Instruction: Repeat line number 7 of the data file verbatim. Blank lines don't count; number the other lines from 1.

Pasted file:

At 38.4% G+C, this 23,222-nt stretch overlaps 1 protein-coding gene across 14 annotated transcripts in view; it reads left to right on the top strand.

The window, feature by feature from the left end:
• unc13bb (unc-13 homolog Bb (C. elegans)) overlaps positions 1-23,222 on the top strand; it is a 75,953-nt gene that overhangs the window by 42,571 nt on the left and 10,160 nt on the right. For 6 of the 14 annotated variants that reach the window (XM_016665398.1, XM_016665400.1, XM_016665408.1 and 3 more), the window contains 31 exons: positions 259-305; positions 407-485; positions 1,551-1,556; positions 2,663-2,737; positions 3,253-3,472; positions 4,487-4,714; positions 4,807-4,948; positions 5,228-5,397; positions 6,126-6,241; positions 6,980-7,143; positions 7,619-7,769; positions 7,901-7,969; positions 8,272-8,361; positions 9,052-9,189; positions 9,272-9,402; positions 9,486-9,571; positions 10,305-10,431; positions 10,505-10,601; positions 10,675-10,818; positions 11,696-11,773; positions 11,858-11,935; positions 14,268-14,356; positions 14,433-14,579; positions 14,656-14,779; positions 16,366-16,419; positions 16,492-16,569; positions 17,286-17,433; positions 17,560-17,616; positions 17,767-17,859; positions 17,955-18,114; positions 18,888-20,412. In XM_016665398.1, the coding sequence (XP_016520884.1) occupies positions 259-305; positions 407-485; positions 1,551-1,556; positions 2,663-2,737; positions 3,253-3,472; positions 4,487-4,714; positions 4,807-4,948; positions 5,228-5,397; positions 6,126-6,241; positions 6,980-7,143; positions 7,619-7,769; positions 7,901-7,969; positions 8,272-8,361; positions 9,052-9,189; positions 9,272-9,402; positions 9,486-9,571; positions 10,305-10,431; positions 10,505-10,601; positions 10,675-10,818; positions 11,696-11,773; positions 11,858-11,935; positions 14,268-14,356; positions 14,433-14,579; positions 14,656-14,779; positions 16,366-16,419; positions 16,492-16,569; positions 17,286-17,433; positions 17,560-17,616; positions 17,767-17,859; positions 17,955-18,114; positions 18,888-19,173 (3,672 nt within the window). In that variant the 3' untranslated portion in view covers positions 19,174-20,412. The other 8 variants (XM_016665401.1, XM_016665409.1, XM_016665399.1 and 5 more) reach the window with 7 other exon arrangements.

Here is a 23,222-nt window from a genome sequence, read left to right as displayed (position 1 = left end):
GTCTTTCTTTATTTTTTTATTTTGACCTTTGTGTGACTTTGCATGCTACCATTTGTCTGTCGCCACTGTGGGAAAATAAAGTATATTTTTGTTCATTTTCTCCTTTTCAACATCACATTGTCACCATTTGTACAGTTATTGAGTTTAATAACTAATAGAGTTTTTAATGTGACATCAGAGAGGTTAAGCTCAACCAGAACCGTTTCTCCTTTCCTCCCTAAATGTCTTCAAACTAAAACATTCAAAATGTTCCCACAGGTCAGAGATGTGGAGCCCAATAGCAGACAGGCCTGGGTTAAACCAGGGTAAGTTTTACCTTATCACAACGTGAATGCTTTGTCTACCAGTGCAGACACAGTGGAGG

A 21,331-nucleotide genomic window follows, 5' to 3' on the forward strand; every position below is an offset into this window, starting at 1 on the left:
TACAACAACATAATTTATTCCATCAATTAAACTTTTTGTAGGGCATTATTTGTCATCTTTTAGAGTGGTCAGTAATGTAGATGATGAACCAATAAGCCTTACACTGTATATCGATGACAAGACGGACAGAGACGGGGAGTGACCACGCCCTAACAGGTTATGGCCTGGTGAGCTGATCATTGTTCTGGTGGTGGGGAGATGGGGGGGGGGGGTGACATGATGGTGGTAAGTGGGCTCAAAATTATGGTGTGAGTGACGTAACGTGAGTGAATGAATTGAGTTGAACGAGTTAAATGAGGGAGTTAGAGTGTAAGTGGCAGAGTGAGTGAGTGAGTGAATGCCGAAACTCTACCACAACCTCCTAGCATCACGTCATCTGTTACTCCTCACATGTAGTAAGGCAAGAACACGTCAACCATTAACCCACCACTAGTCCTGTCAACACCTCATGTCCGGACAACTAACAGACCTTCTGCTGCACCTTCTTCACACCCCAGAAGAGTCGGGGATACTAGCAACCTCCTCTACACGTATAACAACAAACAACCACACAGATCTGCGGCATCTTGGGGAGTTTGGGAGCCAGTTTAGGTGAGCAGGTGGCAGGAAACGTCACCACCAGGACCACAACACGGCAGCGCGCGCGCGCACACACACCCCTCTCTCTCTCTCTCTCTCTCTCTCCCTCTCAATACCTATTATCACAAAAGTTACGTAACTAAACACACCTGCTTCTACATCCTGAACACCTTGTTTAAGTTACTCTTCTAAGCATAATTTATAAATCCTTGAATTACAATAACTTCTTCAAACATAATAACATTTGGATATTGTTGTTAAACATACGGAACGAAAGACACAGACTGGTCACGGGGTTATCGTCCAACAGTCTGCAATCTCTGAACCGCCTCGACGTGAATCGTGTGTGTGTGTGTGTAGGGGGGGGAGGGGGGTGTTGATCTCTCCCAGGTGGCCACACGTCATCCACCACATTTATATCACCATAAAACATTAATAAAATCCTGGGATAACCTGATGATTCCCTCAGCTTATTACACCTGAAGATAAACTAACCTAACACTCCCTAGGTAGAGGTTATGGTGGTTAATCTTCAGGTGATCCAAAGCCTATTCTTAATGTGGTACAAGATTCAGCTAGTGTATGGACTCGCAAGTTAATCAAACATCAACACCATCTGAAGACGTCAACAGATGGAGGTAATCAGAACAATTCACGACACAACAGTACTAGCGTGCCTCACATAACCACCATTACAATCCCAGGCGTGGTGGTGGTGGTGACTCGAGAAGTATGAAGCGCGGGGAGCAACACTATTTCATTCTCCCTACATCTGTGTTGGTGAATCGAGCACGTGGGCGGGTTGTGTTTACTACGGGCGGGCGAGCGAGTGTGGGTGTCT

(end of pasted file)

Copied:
TACAACAACATAATTTATTCCATCAATTAAACTTTTTGTAGGGCATTATTTGTCATCTTTTAGAGTGGTCAGTAATGTAGATGATGAACCAATAAGCCTTACACTGTATATCGATGACAAGACGGACAGAGACGGGGAGTGACCACGCCCTAACAGGTTATGGCCTGGTGAGCTGATCATTGTTCTGGTGGTGGGGAGATGGGGGGGGGGGGTGACATGATGGTGGTAAGTGGGCTCAAAATTATGGTGTGAGTGACGTAACGTGAGTGAATGAATTGAGTTGAACGAGTTAAATGAGGGAGTTAGAGTGTAAGTGGCAGAGTGAGTGAGTGAGTGAATGCCGAAACTCTACCACAACCTCCTAGCATCACGTCATCTGTTACTCCTCACATGTAGTAAGGCAAGAACACGTCAACCATTAACCCACCACTAGTCCTGTCAACACCTCATGTCCGGACAACTAACAGACCTTCTGCTGCACCTTCTTCACACCCCAGAAGAGTCGGGGATACTAGCAACCTCCTCTACACGTATAACAACAAACAACCACACAGATCTGCGGCATCTTGGGGAGTTTGGGAGCCAGTTTAGGTGAGCAGGTGGCAGGAAACGTCACCACCAGGACCACAACACGGCAGCGCGCGCGCGCACACACACCCCTCTCTCTCTCTCTCTCTCTCTCTCCCTCTCAATACCTATTATCACAAAAGTTACGTAACTAAACACACCTGCTTCTACATCCTGAACACCTTGTTTAAGTTACTCTTCTAAGCATAATTTATAAATCCTTGAATTACAATAACTTCTTCAAACATAATAACATTTGGATATTGTTGTTAAACATACGGAACGAAAGACACAGACTGGTCACGGGGTTATCGTCCAACAGTCTGCAATCTCTGAACCGCCTCGACGTGAATCGTGTGTGTGTGTGTGTAGGGGGGGGAGGGGGGTGTTGATCTCTCCCAGGTGGCCACACGTCATCCACCACATTTATATCACCATAAAACATTAATAAAATCCTGGGATAACCTGATGATTCCCTCAGCTTATTACACCTGAAGATAAACTAACCTAACACTCCCTAGGTAGAGGTTATGGTGGTTAATCTTCAGGTGATCCAAAGCCTATTCTTAATGTGGTACAAGATTCAGCTAGTGTATGGACTCGCAAGTTAATCAAACATCAACACCATCTGAAGACGTCAACAGATGGAGGTAATCAGAACAATTCACGACACAACAGTACTAGCGTGCCTCACATAACCACCATTACAATCCCAGGCGTGGTGGTGGTGGTGACTCGAGAAGTATGAAGCGCGGGGAGCAACACTATTTCATTCTCCCTACATCTGTGTTGGTGAATCGAGCACGTGGGCGGGTTGTGTTTACTACGGGCGGGCGAGCGAGTGTGGGTGTCT